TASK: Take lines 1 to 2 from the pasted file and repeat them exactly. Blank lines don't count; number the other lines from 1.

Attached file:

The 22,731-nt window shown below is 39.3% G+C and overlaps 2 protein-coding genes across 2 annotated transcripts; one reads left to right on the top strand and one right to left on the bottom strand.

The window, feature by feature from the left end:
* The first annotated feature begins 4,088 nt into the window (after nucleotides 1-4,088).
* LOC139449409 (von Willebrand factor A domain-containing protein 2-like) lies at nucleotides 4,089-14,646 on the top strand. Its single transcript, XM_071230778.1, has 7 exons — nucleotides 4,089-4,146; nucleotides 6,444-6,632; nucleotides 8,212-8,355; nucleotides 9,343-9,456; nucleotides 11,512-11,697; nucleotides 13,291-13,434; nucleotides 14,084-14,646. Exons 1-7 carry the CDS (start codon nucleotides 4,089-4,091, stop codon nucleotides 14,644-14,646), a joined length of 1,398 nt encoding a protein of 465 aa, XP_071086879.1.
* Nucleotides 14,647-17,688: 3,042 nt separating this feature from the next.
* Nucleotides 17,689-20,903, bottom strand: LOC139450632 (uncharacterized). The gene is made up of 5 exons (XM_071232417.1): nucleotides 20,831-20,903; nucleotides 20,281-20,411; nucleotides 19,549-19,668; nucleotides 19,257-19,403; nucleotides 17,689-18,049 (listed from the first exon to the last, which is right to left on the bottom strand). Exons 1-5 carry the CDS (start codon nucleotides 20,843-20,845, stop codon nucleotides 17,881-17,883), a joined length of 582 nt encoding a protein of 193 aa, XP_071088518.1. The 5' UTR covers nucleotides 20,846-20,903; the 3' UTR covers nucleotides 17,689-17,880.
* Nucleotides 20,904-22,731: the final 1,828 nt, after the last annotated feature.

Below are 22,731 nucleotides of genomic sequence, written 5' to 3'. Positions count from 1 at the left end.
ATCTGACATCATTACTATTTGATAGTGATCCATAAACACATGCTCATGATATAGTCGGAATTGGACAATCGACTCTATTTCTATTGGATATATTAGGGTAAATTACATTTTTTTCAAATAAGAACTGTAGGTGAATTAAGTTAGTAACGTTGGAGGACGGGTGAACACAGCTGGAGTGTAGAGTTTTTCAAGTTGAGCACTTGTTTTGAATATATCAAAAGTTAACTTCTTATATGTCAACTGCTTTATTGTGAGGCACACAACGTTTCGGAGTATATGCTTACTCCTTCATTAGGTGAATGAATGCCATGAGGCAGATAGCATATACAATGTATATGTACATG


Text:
The 22,731-nt window shown below is 39.3% G+C and overlaps 2 protein-coding genes across 2 annotated transcripts; one reads left to right on the top strand and one right to left on the bottom strand.

The window, feature by feature from the left end: